It certainly has been fun over the years listening or reading my friends and families response to that question.  Weather I’m standing in line at the grocery check out, or standing over my broken dishwasher last summer with the apartment maintenance crew, reading a facebook posting from a high school friend or sitting side by side on a cozy couch with my 90 year old grandmother 2 years ago, cups of English Breakfast Tea warming both our hands, I’ve listened intently to every response and worked hard to hold the answers in my head until I could get home to write it on a piece of paper if I didn’t have any at the time.  I have enjoyed the pause and thoughtfulness that goes with each answer-watching the years of marriage dance light and sometimes storms across their eyes as everyone has come up with their own answers.

The answers are unique with lots of similarities too.  And I value each one.  With over 447 years of combined marriage in that jar above my fridge, I figured it was time to synthesize the data this past spring as I was camping or biking or hiking with Aaron.  I collected the repeat words and tallied them to get the top 5 words in rank order.  As I pedaled along the ODT this summer,  I found myself reflecting on these relationship qualities as well as the adventures we’ve had leading up to ODT. The top 5 answers to my highly empirical study in rank order:

#1: Friendship

#2: Perseverance

#3: Compromise

#4: Humor

#5: God/Christ-Centered/Prayer

However, my favorite goes beyond just the ONE word, and into the stories everyone told behind their ONE word-basically their elaborations on the word they chose followed by most often an explanation.  Some examples include:

“Be willing to adapt-people change.  She used to dance…”

“Love the flaws”

“Compromise-say you’re sorry.”

“One time divorce came up, we were super poor, so we were seriously considering it.  But in the end, Nelson said the kids didn’t ask to be born, so we have to stick with it for them.”

“Great sex with my best friend.”

“Gus has been my best friend from the beginning and through thick and thin.  It helps to share everything with a close friend.”

As I found myself on day 2 of our grand Olympic National Forest adventure,I recognized that I have spent a lot of time trying to figure out romantic love.  It fascinates me.  I want to experience it.  So I’ve been collecting those 447 years of advice, listening to Ted Talks, reading things like The 5 Love Languages and putting myself out there.  But certainly, I never put anyone in the truck with me in my fantasy future life goals for myself.

And the life goal of Oregon, dog, truck, beach has certainly been realized for me in the past 10 years.   And hopefully you can see the brightness in my eyes over this.  I still sometimes pinch myself when I realize I really AM in Oregon.  And that truck?  Despite me needing to really learn how to use the dang thing to it’s full capacity, if you’ve seen me rolling into the parking lot at a mountain bike event with my bike on back, and the eagerness with which I am to offer shuttling bikes to the top or to a Moab adventure for friends, I am so thrilled.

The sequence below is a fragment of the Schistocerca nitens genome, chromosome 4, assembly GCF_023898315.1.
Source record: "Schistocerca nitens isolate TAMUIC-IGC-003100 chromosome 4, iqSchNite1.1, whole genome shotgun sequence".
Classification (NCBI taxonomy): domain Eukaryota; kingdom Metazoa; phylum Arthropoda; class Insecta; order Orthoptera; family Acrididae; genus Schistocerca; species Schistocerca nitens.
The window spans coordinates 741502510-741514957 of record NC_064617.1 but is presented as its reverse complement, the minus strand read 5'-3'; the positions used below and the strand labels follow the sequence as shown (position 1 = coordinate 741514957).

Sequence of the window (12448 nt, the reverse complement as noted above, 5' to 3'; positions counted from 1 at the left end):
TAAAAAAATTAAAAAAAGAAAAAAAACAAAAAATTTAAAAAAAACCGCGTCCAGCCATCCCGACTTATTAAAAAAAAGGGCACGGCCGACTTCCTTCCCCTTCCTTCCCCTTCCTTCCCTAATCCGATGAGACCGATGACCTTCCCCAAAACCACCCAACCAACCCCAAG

It’s just…I never realized I’d be in the passenger seat, and that there would be someone else in the truck with me that maybe, might stick around for a while.  I know that the companionship could go away, but for now I’m happy.  And I’ve got my jar of love advice to guide me along the way.

As I was flailing my arm out the window as Aaron drove Bella and I south in the truck on the 101 for a coastal tour of his hometown on beach weekend getaway-I was lost in beach weekend bliss- singing tunes while watching the waves crash outside the window and the lighthouse steadfastly holding it’s place on the cliff and Bella dog’s head poking out the rear window-tounge flailing drool behind her in the wind…when I paused and looked over at Aaron.  And I goofishly grinned as I realized I was in the passenger seat.

It has felt like my adventure orb crossed paths on that snow shoe hike back in January, and has slowly been orbiting into his.  Everything he has suggested we do for a day trip or weekend adventure has been right up my alley.

“Do you want to go to the Umpqua National Forest and visit the hot springs there?”  Aaron would ask.

“Uh…..lemme think…..YES!”

Aaron: “Have you ever wanted to go to Glacier National Park?”

Me: “Umm…of course!  It’s on my list, along with all these other things…here lemme show you!”

And we compared our actual adventure lists.  There were numerous overlaps, but also lots of new things each of us had never heard of before but the other had.  We shared website links to race events, national parks, campsites and more in rapid fire texting late into the night.  He’d come over and peer over the maps I dug out of my adventure box.  Giddy with excitement and ideas I’d mention which times of year I heard the wildflowers were the best here and how it might be best to take the train in September or October to San Francisco according to a friend of mine because that’s when the Bay Area is sunniest.  I unabashedly told Aaron I wanted to train ride there and then bike ride all over and eat sour dough.   He would smile and start talking gear up the wazoo and into finer detail than I’ve ever heard before and as he went on, I may have zoned out a bit as he went on to describe the fabrics made and instead focused on his eyes and the light in them and suddenly…I saw a trail opening up before me.  A life path I’ve always been on, but here was someone who I could maybe really share it with and who would quite possibly expand it beyond anything I’d ever imagined before.   The stormy and confusing waves I’d been lost in earlier seemed to recede and the trail I’d been on suddenly opened up and brightened up with so much sunshine and promise.